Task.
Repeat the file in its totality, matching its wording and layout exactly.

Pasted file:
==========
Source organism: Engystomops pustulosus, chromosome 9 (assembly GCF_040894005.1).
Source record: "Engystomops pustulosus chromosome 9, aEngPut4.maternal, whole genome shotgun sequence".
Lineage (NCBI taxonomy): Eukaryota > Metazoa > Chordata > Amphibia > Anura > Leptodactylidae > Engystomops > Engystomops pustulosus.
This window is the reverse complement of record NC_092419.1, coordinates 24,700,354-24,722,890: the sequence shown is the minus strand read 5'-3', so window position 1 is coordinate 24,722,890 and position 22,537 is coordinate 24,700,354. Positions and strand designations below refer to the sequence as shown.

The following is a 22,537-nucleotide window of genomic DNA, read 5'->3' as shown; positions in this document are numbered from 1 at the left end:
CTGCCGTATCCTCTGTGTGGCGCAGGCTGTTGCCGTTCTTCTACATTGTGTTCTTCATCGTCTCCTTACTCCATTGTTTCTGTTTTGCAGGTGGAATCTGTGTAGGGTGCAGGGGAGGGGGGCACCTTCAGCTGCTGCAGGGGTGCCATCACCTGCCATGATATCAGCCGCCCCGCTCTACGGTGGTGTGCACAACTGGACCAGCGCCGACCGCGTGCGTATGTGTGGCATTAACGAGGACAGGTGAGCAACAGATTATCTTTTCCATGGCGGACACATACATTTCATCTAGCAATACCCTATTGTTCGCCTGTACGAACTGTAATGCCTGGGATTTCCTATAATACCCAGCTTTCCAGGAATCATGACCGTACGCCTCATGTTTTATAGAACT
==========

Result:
Source organism: Engystomops pustulosus, chromosome 9 (assembly GCF_040894005.1).
Source record: "Engystomops pustulosus chromosome 9, aEngPut4.maternal, whole genome shotgun sequence".
Lineage (NCBI taxonomy): Eukaryota > Metazoa > Chordata > Amphibia > Anura > Leptodactylidae > Engystomops > Engystomops pustulosus.
This window is the reverse complement of record NC_092419.1, coordinates 24,700,354-24,722,890: the sequence shown is the minus strand read 5'-3', so window position 1 is coordinate 24,722,890 and position 22,537 is coordinate 24,700,354. Positions and strand designations below refer to the sequence as shown.

The following is a 22,537-nucleotide window of genomic DNA, read 5'->3' as shown; positions in this document are numbered from 1 at the left end:
CTGCCGTATCCTCTGTGTGGCGCAGGCTGTTGCCGTTCTTCTACATTGTGTTCTTCATCGTCTCCTTACTCCATTGTTTCTGTTTTGCAGGTGGAATCTGTGTAGGGTGCAGGGGAGGGGGGCACCTTCAGCTGCTGCAGGGGTGCCATCACCTGCCATGATATCAGCCGCCCCGCTCTACGGTGGTGTGCACAACTGGACCAGCGCCGACCGCGTGCGTATGTGTGGCATTAACGAGGACAGGTGAGCAACAGATTATCTTTTCCATGGCGGACACATACATTTCATCTAGCAATACCCTATTGTTCGCCTGTACGAACTGTAATGCCTGGGATTTCCTATAATACCCAGCTTTCCAGGAATCATGACCGTACGCCTCATGTTTTATAGAACT